LOS ANGELES (CNS) — With COVID-19 infections on the rise countywide, health officials said Wednesday they are investigating a rapidly growing number of outbreaks, particularly in non-residential settings that have seen a five-fold increase over the past two weeks.
Overall, the county reported another 2,454 COVID-19 cases Wednesday, lifting the cumulative total from throughout the pandemic to 1,290,226. Another 15 fatalities were reported, raising the county's death toll from the virus to 24,658.
What You Need To Know
- The number of people hospitalized in the county due to COVID crossed the 900 mark on Wednesday
- According to the county, the Department of Public Health was investigating 140 ongoing outbreaks
- Outbreaks are defined as three or more cases in a single location
- Of the 140 investigations, 40% are in non-healthcare, non-residential workplaces
The average daily rate of people testing positive for COVID-19 also continued its slow climb, reaching 6.05% — the first time since early February the rate has topped 6%, according to the county Department of Public Health.
The number of people hospitalized in the county due to COVID crossed the 900 mark on Wednesday, with state figures putting the patient number at 918, up from 891 on Tuesday. There were 200 people being treated in intensive care, up from 195 a day earlier.
The numbers, while increasing, are still well below the more than 8,000 people hospitalized during the winter surge.
According to the county, the Department of Public Health was investigating 140 ongoing outbreaks — defined as three or more cases in a single location — as of Wednesday, a 155% jump from the 55 outbreaks that were being investigated the week of July 12. Of the 140 investigations, 40% are in non-healthcare, non-residential workplaces.
Health officials said such outbreaks in non-residential settings — including workplaces, food and retail stores and places of worship — have increased five-fold since July 12.
The county noted, however, that at the height of the winter surge in February, 1,130 outbreaks were being investigated.
"With the highest case rates occurring among people ages 18 to 49 years old, who comprise much of our workforce, workplaces can easily contribute to the spread of the virus," Public Health Director Barbara Ferrer said in a statement. "Unvaccinated employees interacting with other workers or the public are at elevated risk for COVID infection that can then spread easily from worksite to family members and to community residents."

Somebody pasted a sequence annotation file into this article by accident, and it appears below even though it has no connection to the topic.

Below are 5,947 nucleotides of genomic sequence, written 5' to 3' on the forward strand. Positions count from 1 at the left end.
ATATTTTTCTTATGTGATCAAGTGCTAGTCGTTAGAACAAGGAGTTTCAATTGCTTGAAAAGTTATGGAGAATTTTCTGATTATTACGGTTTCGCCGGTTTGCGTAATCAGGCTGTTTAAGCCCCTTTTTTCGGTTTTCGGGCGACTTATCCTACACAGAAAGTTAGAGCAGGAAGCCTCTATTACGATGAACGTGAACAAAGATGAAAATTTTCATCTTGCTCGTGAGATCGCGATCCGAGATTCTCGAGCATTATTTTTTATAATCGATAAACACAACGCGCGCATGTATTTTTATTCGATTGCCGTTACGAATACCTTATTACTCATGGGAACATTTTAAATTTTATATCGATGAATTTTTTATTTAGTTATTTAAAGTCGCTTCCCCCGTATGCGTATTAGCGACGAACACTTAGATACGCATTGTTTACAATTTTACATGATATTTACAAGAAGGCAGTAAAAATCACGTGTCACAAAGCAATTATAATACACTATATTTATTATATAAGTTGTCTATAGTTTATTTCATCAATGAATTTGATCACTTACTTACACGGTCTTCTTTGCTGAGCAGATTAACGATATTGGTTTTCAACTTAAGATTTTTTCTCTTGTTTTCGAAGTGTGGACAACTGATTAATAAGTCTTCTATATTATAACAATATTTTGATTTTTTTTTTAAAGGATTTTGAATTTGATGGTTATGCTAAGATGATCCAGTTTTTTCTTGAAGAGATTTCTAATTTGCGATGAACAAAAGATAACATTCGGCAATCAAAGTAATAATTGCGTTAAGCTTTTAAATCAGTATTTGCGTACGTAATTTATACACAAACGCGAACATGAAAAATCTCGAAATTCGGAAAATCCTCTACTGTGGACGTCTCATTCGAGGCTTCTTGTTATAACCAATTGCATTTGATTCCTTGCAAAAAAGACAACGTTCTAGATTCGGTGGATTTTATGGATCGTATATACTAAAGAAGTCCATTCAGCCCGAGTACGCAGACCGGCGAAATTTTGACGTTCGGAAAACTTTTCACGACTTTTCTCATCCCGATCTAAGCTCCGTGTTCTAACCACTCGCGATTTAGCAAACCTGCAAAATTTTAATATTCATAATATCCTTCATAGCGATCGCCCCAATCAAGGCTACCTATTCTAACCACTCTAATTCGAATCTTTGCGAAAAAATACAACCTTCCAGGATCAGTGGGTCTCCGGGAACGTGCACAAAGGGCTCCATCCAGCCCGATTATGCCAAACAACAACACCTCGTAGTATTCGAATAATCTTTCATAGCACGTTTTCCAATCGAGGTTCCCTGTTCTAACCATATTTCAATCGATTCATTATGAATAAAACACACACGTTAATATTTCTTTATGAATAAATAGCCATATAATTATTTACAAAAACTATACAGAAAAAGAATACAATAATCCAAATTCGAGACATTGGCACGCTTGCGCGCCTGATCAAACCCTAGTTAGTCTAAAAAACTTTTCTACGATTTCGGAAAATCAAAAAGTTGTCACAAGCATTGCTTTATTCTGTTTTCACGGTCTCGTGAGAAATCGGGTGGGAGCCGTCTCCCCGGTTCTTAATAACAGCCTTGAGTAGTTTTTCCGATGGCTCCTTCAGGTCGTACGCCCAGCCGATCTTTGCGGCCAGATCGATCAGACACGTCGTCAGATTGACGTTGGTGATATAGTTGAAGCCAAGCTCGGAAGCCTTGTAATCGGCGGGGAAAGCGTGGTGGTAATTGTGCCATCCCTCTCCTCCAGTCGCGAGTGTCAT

The county has been urging people to get vaccinated, while noting that the numbers of people receiving their first dose has been holding steady or even slightly increasing in recent weeks.
Ferrer told the Board of Supervisors Tuesday that given the numbers of people who are vaccinated in the county, she remains hopeful the county won't see a repeat of the winter surge in hospitalizations — when more than 8,000 people were being treated in medical centers.
According to Ferrer, of all the people hospitalized in the county in June, 92% were either unvaccinated entirely or not fully vaccinated. The figure was 95% in May. For the first 10 days of July, the rate is 91%.
Among people dying from the virus, 99.8% of the COVID fatalities in the county during the first six month of the year occurred among the unvaccinated, Ferrer said. The rate was 96% from April 1 to June 30, a period during which vaccines were more widely available.
Health officials have repeatedly blamed the recent surge in cases on the highly infectious Delta variant of the coronavirus. The variant was first discovered in India and is blamed for rampant infections in that country, along with outbreaks in the United Kingdom. It is now spreading across the United States, contributing to rising case numbers and hospitalizations.
Young Black and Latino residents continue to have the lowest rates of vaccination in the county. County figures show that as of last week, 46.6% of the county's Black population age 16 and older have received at least one dose, compared to 56% of Latinos, 66.8% of white residents and 76.9% of Asians.
As a result, Black residents also have the highest rate of new infections. During the two-week period ending July 17, Black residents had an infection rate of 309 per 100,000 residents, up from 52 per 100,000 a month earlier. White residents had the second-highest infection rate, at 150 per 100,000, followed by Latinos at 104 per 100,000 and Asians at 61 per 100,000.
Black residents also had the highest rate of hospitalizations during that two-week period, at 23.4 per 100,000 residents.
Most recent figures from the county show that about 71% of residents age 16 and older have received at least one dose of COVID vaccine, and 62% are fully vaccinated. Among seniors age 65 and older, 88% have received at least one dose, and 79% are fully vaccinated.
In hopes of encouraging more people to get vaccinated, the county is continuing to offer incentives. Through Thursday, anyone who gets vaccinated at sites operated by the county, the city of Los Angeles or St. John's Well Child and Family Center will be entered for a chance to win one of seven three- concert ticket packages at AEG venues, for a variety of acts.